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A number of years ago when I was a “wee little chick”, I was called into a room full of managers and told that I had been selected to attend a training.  I wasn’t given any of the reasons behind the training, the goals for attending the training or the duration of the training.  To be honest, I don’t exactly remember my frame of mind when I heard I had been selected, but, according to the trainer, my body language clearly conveyed that I was skeptical of the training and the trainer. Over the duration of the training, I learned a great deal about myself and how to be an effective manager and to this day, I also have the pleasure of calling that trainer my mentor.

This story is a good reminder that most people are skeptical about attending training.  Questions that may run through their mind include: Why am I here?  Is this really important?  What are the motives of the management team in selecting me for this training?

When it comes to preparing your employees, it is critical to be aware of these concerns and if possible, take steps to alleviate those concerns prior to commencing.  Communication is an important part of ensuring your employees get the most out of the training.  This communication can include why the training is important to the employee, why it is important to the company and what the company wants to achieve by investing in the training.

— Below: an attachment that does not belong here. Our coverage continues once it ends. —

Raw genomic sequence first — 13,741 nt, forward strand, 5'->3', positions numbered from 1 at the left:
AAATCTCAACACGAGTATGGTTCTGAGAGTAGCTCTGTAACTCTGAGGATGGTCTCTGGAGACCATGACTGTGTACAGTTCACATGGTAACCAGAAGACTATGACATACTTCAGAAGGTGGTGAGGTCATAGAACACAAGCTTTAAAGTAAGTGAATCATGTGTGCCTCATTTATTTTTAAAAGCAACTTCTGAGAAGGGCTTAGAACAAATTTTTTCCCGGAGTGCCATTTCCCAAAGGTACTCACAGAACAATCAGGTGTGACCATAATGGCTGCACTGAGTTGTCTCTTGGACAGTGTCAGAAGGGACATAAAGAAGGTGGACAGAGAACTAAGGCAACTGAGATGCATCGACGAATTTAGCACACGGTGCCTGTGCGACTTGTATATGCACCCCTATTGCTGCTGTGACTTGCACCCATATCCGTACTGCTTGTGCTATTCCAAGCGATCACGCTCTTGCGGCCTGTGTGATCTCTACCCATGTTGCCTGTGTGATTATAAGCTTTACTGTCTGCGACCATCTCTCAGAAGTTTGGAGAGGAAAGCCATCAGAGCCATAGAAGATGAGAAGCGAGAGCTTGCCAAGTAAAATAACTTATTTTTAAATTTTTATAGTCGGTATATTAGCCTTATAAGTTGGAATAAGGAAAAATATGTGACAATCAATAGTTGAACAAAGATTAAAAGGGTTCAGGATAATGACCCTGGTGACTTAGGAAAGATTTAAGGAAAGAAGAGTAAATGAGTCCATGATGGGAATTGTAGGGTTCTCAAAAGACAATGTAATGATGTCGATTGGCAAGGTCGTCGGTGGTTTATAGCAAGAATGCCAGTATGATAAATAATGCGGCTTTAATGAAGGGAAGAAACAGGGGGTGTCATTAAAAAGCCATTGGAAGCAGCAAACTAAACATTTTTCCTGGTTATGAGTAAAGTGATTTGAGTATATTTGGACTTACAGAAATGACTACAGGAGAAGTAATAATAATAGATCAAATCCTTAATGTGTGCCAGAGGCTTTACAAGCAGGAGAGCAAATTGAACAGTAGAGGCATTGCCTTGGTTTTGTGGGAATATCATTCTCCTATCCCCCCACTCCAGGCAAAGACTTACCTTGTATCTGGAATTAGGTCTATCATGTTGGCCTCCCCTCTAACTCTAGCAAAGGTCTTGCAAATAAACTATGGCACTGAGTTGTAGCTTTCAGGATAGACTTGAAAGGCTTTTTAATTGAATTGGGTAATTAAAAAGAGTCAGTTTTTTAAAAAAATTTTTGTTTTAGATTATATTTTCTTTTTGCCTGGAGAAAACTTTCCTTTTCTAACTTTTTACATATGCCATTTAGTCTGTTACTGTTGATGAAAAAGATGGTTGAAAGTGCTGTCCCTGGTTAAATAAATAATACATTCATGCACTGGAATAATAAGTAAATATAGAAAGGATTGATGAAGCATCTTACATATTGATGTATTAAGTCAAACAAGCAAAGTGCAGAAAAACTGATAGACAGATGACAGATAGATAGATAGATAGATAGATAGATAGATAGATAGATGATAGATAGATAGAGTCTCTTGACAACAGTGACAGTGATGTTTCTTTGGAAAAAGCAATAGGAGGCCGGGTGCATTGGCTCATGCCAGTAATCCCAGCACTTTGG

In some instances, training is a precursor to changes that are going to be instituted at the company.  And the employee concerns may be around those changes and how it will impact him.  Acknowledge that and provide the opportunity for the employee to share his or her concerns.

After the training, take some time to get feedback on the training, what worked well and what could be improved.  Not all training needs to be as entertaining as a U2 concert but, it is important that the employee gains the necessary skills, understanding or mindset in order to have the desired impact on the organization.

There is no doubt that if my manager had a 5-minute conversation with me about the training and why they were sending me prior to the initial meeting, I would have been much more receptive to what the trainer was sharing.  Yes, over time I did find value in the training, but, being prepared ahead of time would have allowed me to learn even more. As you send your employees to training, I hope you will learn from my experience and prepare your employees in order to optimize their learning.

For more practical tips for manufacturing professionals to attract, train and retain your hourly workforce, go to